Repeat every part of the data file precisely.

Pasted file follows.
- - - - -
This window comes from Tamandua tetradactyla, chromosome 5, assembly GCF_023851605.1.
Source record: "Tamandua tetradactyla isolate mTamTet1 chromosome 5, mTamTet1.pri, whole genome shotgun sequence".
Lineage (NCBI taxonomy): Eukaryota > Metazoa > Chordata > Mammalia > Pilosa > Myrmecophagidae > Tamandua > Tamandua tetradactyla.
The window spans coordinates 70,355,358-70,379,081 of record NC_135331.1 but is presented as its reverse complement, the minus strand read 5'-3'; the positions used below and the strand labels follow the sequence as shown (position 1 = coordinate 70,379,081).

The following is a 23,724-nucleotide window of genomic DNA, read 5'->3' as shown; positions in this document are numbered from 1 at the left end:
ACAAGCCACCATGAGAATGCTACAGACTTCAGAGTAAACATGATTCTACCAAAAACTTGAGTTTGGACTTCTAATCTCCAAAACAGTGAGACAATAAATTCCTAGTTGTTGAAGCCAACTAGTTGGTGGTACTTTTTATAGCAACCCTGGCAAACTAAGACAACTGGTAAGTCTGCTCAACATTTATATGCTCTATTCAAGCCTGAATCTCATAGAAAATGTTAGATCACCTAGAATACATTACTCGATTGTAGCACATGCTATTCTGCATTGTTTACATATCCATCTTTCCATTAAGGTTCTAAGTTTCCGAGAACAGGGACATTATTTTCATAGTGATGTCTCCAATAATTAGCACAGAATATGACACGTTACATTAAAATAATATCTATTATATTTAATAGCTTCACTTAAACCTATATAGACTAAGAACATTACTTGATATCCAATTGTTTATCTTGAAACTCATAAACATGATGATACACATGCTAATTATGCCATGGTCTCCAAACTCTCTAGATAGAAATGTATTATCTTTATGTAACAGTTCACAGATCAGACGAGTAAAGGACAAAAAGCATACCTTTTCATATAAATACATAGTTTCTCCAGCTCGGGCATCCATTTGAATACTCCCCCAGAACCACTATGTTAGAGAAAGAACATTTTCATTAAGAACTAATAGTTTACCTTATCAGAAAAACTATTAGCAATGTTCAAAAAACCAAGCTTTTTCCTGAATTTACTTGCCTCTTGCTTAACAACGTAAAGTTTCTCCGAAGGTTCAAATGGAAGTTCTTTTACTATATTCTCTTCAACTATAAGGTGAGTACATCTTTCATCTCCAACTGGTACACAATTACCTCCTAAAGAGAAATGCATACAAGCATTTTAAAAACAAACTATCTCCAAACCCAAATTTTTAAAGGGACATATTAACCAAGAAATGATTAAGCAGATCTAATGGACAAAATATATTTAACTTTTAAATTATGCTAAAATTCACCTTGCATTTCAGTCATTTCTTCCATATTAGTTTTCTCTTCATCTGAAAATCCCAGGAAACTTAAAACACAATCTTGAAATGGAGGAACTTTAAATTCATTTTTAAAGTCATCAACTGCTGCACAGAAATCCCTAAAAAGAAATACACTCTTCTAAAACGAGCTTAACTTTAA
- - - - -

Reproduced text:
This window comes from Tamandua tetradactyla, chromosome 5, assembly GCF_023851605.1.
Source record: "Tamandua tetradactyla isolate mTamTet1 chromosome 5, mTamTet1.pri, whole genome shotgun sequence".
Lineage (NCBI taxonomy): Eukaryota > Metazoa > Chordata > Mammalia > Pilosa > Myrmecophagidae > Tamandua > Tamandua tetradactyla.
The window spans coordinates 70,355,358-70,379,081 of record NC_135331.1 but is presented as its reverse complement, the minus strand read 5'-3'; the positions used below and the strand labels follow the sequence as shown (position 1 = coordinate 70,379,081).

The following is a 23,724-nucleotide window of genomic DNA, read 5'->3' as shown; positions in this document are numbered from 1 at the left end:
ACAAGCCACCATGAGAATGCTACAGACTTCAGAGTAAACATGATTCTACCAAAAACTTGAGTTTGGACTTCTAATCTCCAAAACAGTGAGACAATAAATTCCTAGTTGTTGAAGCCAACTAGTTGGTGGTACTTTTTATAGCAACCCTGGCAAACTAAGACAACTGGTAAGTCTGCTCAACATTTATATGCTCTATTCAAGCCTGAATCTCATAGAAAATGTTAGATCACCTAGAATACATTACTCGATTGTAGCACATGCTATTCTGCATTGTTTACATATCCATCTTTCCATTAAGGTTCTAAGTTTCCGAGAACAGGGACATTATTTTCATAGTGATGTCTCCAATAATTAGCACAGAATATGACACGTTACATTAAAATAATATCTATTATATTTAATAGCTTCACTTAAACCTATATAGACTAAGAACATTACTTGATATCCAATTGTTTATCTTGAAACTCATAAACATGATGATACACATGCTAATTATGCCATGGTCTCCAAACTCTCTAGATAGAAATGTATTATCTTTATGTAACAGTTCACAGATCAGACGAGTAAAGGACAAAAAGCATACCTTTTCATATAAATACATAGTTTCTCCAGCTCGGGCATCCATTTGAATACTCCCCCAGAACCACTATGTTAGAGAAAGAACATTTTCATTAAGAACTAATAGTTTACCTTATCAGAAAAACTATTAGCAATGTTCAAAAAACCAAGCTTTTTCCTGAATTTACTTGCCTCTTGCTTAACAACGTAAAGTTTCTCCGAAGGTTCAAATGGAAGTTCTTTTACTATATTCTCTTCAACTATAAGGTGAGTACATCTTTCATCTCCAACTGGTACACAATTACCTCCTAAAGAGAAATGCATACAAGCATTTTAAAAACAAACTATCTCCAAACCCAAATTTTTAAAGGGACATATTAACCAAGAAATGATTAAGCAGATCTAATGGACAAAATATATTTAACTTTTAAATTATGCTAAAATTCACCTTGCATTTCAGTCATTTCTTCCATATTAGTTTTCTCTTCATCTGAAAATCCCAGGAAACTTAAAACACAATCTTGAAATGGAGGAACTTTAAATTCATTTTTAAAGTCATCAACTGCTGCACAGAAATCCCTAAAAAGAAATACACTCTTCTAAAACGAGCTTAACTTTAA